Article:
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Matthew Litz, CPA

Congress Passes Final Tax Cuts and Jobs Act: What it Means for Businesses

2017-12-20

Tax rates

The final version of the bill calls for a permanent corporate tax rate of 21% effective January 1, 2018. The new rate will replace the existing graduated rate structure currently topping out at 35%.

The dividends received deduction, which aims to alleviate double taxation of dividends in multi-level corporate structures, will be reduced from 80% and 70% under current law to 65% and 50%, respectively.

Alternative minimum tax (AMT) for corporations will be fully repealed effective January 1, 2018.

Pass-through businesses, including partnerships, S corporations, and sole proprietorships, will continue to pass-through profits and pay tax at their owners’ individual rates. However, the final version of the bill calls for a deduction of up to 20% of pass-through income. Service-based business owners with income under $157,500 ($315,000 for married taxpayers filing a joint return) are eligible for the deduction, however, the income limits do not apply to the owners of architecture or engineering firms. The final bill includes rules preventing business owners from converting their compensation taxed at higher rates into pass-through profits eligible for deduction.

Investments in Depreciable Property

The final version of the bill calls for bonus depreciation of 100% immediate expensing for qualified property placed in service after September 27, 2017 and before January 1, 2023. Qualified property generally includes most property that is depreciable over 20 years or less. Business owners may see the benefits of this provision as soon as their 2017 tax return for capital purchases made in the fourth quarter. Current law allows 50% bonus depreciation on qualified NEW property. The final bill also extends the 100% immediate expensing to USED property.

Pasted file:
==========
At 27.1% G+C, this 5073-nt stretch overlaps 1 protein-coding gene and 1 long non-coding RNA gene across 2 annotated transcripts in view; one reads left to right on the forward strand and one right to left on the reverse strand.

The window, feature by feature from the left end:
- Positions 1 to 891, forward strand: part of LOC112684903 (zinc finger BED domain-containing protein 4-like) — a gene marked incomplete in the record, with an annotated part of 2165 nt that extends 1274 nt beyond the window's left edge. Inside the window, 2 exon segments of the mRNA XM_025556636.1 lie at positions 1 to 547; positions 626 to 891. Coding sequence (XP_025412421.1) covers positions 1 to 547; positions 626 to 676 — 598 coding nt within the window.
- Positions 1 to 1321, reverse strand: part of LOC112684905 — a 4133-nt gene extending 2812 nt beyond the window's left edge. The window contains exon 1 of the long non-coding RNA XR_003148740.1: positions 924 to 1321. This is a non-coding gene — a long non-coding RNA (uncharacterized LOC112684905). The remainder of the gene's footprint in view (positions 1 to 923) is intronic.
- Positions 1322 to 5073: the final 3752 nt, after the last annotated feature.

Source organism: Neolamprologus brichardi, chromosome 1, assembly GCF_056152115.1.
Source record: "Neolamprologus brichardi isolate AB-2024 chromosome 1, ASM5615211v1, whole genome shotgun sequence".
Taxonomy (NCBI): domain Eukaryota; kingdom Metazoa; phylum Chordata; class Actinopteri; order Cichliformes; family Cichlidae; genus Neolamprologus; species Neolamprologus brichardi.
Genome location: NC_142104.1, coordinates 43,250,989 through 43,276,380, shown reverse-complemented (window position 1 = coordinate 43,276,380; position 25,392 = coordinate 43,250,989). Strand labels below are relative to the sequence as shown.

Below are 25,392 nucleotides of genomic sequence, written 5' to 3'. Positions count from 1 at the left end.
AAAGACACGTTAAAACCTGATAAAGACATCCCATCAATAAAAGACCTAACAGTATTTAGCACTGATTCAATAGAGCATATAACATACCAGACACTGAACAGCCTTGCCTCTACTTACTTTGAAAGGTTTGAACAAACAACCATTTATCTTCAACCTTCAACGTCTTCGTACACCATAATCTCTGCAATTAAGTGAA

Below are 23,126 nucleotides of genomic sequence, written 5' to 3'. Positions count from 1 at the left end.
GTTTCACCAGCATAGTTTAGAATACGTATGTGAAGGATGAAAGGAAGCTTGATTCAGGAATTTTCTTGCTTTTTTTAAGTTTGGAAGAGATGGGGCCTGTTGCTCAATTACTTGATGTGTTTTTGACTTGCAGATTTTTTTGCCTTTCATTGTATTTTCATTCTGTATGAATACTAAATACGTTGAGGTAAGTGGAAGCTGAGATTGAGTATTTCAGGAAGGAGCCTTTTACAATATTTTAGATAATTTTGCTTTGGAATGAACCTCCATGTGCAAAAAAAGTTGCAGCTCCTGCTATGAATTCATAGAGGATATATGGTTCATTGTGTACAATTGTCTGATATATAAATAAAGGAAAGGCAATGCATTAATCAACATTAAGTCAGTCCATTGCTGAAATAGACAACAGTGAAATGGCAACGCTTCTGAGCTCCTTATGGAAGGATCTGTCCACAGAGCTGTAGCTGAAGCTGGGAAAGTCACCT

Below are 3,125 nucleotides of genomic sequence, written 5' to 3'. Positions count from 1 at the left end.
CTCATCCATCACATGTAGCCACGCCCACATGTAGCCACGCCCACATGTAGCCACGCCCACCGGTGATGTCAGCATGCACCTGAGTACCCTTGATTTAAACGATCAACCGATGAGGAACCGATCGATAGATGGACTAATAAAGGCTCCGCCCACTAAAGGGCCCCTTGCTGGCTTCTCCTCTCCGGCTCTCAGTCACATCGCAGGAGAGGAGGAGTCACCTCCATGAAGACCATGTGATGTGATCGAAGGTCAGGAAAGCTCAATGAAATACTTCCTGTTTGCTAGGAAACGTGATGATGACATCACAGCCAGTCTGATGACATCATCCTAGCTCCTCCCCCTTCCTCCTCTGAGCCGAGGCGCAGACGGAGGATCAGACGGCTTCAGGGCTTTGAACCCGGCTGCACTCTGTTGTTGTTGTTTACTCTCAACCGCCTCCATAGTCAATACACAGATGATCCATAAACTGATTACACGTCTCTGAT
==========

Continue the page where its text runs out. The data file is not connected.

Vehicle depreciation caps for business-use vehicles are increased under the final rules, allowing for a quicker recovery of vehicle costs placed in service after December 31, 2017, when bonus depreciation is not claimed.

Section 179 limitations are increased in the final bill to a $1 million maximum with a $2.5 million phase-out. The advantages and disadvantages to applying bonus depreciation elections or Section 179 must be considered, as both include 100% write off.

Other Business Changes

The final bill eliminates many tax deductions and credits effective January 1, 2018, including domestic production activities deductions and non-real property like-kind exchanges. The Work Opportunity Tax Credit (WOTC) and New Markets Tax Credit (NMTC) have been retained in the final version of the bill.

Certain research and development costs are to be capitalized and amortized over a five-year period, beginning with the midpoint of the taxable year the expenditures are paid or incurred. There are no proposed changes for existing alternative energy provisions.

The final bill creates a new incentive for businesses providing a temporary tax credit for employers who offer paid family and medical leave to employees.

Interest deductions are capped under the final bill at 30% of adjusted taxable income—however exceptions for small businesses with average gross receipts of $25 million or less will be available. Disallowed interest deductions are to be carried forward indefinitely under the final bill.

Net operating losses (NOLs) arising in tax years beginning after December 31, 2017 will no longer be eligible for carryback under the final bill. NOLs may be carried forward and used to offset up to 80 percent of taxable income in future years.

Foreign Earnings

The final bill moves the US from a worldwide tax system to a territorial system, taxing U.S. corporations on the foreign earnings of their foreign subsidiaries when foreign earnings are distributed. In addition, a deemed repatriation will be enacted and a portion of deferred overseas-held earnings and profits of foreign subsidiaries will be taxed at a rate of 15.5% for cash assets and 8% for illiquid assets.